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by Carol Ann Tomlinson and Caroline Cunningham Eidson
Table of Contents
by Holly C. Gould
This three- to four-week unit helps students develop an understanding of how the regions of the United States are defined and what makes each region unique. Unit activities culminate in an independent project requiring students to apply what they have come to understand about the field of geography and the uniqueness of each U.S. region. Activities ongoing throughout the unit include a process log used for accountability and evaluation and a study of current events in different regions.
Prerequisite skills for this unit include 1) experience using print resources, books, and the Internet to conduct research; 2) ability to read for main ideas and information; 3) ability to summarize ideas in complete sentences; 4) expository writing skills; 5) experience using primary and secondary sources; and 6) experience creating PowerPoint, ClarisWorks, or Hyperstudio presentations. In addition, students working on this unit should have studied the history of their own city or town.
The unit opens with a review of basic map skills and terminology and then examines the concept of region. The primary question for students to consider is, “What makes a region a region?” Following this portion of the unit, the students explore the causes of changes within regions by examining the history of their own city or town. Finally, the students begin their independent projects, in which they are asked to think and behave as geographers do. The product-based approach allows all students to make sense of and apply key information, concepts, and understandings, which will serve them well throughout the year (and beyond). During the time students spend researching and working on their products, the teacher can meet with individuals and small groups to reteach, reinforce, or extend specific understandings and skills. The product-based approach also enables the teacher to help students with their independent learning skills.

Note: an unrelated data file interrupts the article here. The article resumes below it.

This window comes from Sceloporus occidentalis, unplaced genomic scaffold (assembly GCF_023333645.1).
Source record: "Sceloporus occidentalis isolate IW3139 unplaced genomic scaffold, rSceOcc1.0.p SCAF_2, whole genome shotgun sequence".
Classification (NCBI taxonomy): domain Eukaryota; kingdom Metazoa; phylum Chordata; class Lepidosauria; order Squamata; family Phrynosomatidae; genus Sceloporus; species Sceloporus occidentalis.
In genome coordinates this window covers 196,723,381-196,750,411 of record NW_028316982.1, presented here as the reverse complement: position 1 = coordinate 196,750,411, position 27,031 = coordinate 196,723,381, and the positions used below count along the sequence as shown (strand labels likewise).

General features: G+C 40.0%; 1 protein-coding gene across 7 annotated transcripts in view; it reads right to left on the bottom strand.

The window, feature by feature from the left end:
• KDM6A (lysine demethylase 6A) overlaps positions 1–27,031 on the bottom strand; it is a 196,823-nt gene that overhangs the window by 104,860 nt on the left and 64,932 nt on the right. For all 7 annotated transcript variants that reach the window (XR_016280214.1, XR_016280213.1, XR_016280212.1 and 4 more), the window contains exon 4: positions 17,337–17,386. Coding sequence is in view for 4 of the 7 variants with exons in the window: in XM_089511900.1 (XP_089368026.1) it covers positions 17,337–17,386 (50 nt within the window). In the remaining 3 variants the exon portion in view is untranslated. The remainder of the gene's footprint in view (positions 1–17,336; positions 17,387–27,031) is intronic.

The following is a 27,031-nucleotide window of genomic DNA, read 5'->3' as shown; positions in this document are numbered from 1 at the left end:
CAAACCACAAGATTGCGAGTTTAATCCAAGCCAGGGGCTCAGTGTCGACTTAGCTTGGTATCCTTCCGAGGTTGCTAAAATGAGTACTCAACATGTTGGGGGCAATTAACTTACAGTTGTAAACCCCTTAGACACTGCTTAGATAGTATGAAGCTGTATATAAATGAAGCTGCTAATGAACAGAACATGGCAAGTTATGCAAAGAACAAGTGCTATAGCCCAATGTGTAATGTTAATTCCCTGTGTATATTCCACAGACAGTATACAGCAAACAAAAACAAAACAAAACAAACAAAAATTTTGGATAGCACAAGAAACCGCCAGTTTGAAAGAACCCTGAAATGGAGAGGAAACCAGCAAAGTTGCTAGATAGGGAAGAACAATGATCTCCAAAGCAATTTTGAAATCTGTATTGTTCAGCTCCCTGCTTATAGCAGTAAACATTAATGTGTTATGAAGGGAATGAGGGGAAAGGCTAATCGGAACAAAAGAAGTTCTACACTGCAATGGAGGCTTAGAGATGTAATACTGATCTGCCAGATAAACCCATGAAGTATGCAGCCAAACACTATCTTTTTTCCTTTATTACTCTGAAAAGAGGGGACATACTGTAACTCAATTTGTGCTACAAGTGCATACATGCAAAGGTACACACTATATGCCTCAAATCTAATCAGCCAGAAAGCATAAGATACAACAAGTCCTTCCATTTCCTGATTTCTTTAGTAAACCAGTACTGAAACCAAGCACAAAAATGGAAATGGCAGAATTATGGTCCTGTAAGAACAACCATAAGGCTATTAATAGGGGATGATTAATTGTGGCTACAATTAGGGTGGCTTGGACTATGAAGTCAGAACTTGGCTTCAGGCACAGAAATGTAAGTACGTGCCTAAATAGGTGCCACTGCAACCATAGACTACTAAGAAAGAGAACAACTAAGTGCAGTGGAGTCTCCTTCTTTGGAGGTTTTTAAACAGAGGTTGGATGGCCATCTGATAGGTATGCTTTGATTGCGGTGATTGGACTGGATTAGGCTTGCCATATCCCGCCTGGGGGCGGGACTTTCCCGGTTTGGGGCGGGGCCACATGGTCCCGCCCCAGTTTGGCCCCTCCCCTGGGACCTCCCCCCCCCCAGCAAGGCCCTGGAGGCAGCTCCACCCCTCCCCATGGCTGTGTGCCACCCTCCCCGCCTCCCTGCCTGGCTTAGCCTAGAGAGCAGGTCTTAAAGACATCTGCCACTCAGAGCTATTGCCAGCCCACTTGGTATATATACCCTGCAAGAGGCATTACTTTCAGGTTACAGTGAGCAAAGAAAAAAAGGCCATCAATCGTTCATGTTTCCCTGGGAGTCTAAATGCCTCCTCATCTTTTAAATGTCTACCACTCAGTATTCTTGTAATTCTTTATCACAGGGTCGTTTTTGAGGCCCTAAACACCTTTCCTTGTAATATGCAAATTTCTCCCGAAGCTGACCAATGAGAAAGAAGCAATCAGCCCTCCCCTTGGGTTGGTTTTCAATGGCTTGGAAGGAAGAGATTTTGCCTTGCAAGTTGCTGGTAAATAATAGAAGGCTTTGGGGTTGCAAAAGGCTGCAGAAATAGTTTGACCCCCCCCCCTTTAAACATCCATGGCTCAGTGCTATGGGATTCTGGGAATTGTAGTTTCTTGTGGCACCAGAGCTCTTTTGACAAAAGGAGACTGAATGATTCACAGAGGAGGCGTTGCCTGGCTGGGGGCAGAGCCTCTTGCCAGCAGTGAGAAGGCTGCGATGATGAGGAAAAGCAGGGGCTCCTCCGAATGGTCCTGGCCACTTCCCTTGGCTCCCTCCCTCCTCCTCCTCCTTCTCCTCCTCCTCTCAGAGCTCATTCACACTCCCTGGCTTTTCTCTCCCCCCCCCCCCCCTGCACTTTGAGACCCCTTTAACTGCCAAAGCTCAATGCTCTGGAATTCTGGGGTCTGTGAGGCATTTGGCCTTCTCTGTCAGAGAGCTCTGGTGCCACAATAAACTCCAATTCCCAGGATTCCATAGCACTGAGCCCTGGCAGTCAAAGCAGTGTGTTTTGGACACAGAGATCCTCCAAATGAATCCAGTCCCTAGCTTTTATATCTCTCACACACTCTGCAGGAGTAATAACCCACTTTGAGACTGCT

I needed to develop a unit about the regions of the United States. After examining my social studies textbook, I decided that it emphasized many facts, but offered little that would help my students develop a deep understanding of regions and regional differences. It also seemed that the textbook offered surface-level knowledge that my students would be unlikely to remember for long. Thus, I began a search for good, sound curriculum that I could first defend and then differentiate.
To move beyond the text, I sought guidance from my state standards for geography and the National Curriculum Standards for Social Studies. I decided to address a few essential objectives as thoroughly as possible by encouraging my students to think and behave as geographers do. After examining the standards, I looked back to the textbook to determine what it highlighted, and I asked myself, “What is really important for my students to know and understand about geographical regions?” I decided it was essential they understand that the United States includes a variety of regions, each differing in ways both natural and human-made. Other important ideas flowed from that central understanding. By using the textbook as a resource rather than as the centerpiece of the social studies curriculum, I was able to look more deeply at the field of geography and at the importance of geographical regions. Examining several textbooks on world geography helped me gain a better grasp of what a geographer needs to know, understand, and be able to do in the context of real-world applications. It also helped me determine the vocabulary that would add to my students' understanding of geography.